Birds depend on plants and flowers as sources of shelter, nesting material and food, according to the University of Georgia Extension's former horticulture specialist Mel Garber. Trees and shrubs with multiple stems create canopies for nesting and shelter from predators. Many flowering plants also supply birds with nectar, fruit or seeds. With some planning, gardeners can find ornamental plants that beautify their landscapes while meeitng the needs of their local birds.
More than 30 bird species, including cardinals, scarlet tanagers and mockingbirds, depend on highbush blueberry (Vaccinium corymbosum) for food, according to the Lady Bird Johnson Wildflower Center. This densely-twigged shrub, standing up to 12 feet high, also provides birds with excellent coverage. Gardeners adding it to their landscapes benefit from leaves that change from spring's greenish-red to summer's greenish-blue and fall’s variegated purple, yellow, red or orange. Highbush blueberry has spring clusters of pinkish-white, bell-shaped blooms. Summer sees its berries emerge green, becoming pink, lavender and smoky blue. Handling moist or dry locations in sun or shade, highbush blueberry likes acidic (pH below 6.8) soil.
Evergreen wax myrtle (Morella cerifera) will provide birds with fall cover when they come to feed on its pale blue berries. This 6-to-12-foot shrub has spicily aromatic, olive-green leaves. Early spring clusters of green flowers occur on both male and female plants. Both are required for berry-producing pollination, according to the Lady Bird Johnson Wildflower Center. Tolerant of locations near pavement, wax myrtle makes an attractive landscape screen or hedge. It performs best in moist to wet, acidic or neutral (pH between 6.8 and 7.2) soil.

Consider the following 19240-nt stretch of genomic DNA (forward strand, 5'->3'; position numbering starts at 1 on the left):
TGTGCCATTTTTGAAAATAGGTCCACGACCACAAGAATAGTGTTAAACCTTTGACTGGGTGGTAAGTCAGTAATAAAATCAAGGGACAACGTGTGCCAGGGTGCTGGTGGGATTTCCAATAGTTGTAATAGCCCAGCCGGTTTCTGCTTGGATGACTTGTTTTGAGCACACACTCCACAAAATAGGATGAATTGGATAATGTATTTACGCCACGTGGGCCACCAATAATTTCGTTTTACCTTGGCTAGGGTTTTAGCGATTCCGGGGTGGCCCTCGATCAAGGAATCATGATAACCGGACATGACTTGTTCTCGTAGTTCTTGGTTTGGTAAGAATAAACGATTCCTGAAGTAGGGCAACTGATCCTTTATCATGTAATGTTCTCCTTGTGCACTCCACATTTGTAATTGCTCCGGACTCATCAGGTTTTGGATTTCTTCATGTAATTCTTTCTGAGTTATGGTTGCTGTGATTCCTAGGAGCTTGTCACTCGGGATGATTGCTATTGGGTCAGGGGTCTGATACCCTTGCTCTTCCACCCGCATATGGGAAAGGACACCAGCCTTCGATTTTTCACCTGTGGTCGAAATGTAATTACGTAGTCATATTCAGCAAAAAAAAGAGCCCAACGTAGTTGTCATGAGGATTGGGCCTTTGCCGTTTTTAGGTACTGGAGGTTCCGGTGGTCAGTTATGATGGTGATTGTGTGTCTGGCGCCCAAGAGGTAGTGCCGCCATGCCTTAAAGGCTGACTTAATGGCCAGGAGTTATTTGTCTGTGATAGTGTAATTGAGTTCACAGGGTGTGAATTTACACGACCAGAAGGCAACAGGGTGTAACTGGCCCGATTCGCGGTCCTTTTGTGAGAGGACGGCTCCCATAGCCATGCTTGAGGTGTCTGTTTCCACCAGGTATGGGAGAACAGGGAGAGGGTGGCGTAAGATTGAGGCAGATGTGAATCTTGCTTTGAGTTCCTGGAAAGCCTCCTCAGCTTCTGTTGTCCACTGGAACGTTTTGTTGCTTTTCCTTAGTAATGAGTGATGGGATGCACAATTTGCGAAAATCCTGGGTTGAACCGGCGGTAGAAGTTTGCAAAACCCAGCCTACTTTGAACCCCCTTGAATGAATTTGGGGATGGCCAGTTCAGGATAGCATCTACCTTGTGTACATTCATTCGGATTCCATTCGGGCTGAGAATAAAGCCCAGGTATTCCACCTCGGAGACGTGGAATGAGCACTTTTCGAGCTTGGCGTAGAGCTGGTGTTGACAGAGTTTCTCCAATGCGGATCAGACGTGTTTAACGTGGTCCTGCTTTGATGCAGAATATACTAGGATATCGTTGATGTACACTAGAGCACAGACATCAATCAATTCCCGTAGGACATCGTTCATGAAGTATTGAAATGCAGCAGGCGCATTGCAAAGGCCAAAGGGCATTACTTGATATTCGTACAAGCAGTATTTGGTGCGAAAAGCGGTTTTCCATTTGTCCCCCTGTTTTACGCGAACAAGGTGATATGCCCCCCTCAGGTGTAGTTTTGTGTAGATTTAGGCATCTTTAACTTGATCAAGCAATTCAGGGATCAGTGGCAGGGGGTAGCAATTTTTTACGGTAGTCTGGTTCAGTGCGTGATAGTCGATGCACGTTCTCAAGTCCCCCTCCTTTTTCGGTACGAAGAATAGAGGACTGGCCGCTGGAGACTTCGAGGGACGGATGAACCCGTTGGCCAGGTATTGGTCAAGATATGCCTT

Gardeners appreciate American holly tree (Ilex opaca) for the glossy, evergreen leaves and brilliant red berries that find their way into so many year-end holiday decorations. The berries are also an important fall and winter food for both birds and small mammals. Holly's foliage provides winter cover. Its twigs are nesting material. Whether trees or shrubs, all American holly varieties like well-drained, moist locations. They perform best in acidic, sandy or loamy soil and suffer in clay. Note that their berries are toxic to people.
Nectar-feeding birds have great color vision but a poorly developed sense of smell, according to the United States Forest Service. They flock to brightly colored, unscented plants like cardinal flower (Lobelia cardinalis). This 1-to-8-foot perennial's upright stems have 8-inch spires of tubular, May-to-October blooms. Their brilliant red color against deep green leaves makes this plant a garden showstopper. Cardinal flower relies on regular visits from hummingbirds for pollination, according to the Lady Bird Johnson Wildflower Center. It grows in full sun and moist, humusy soil.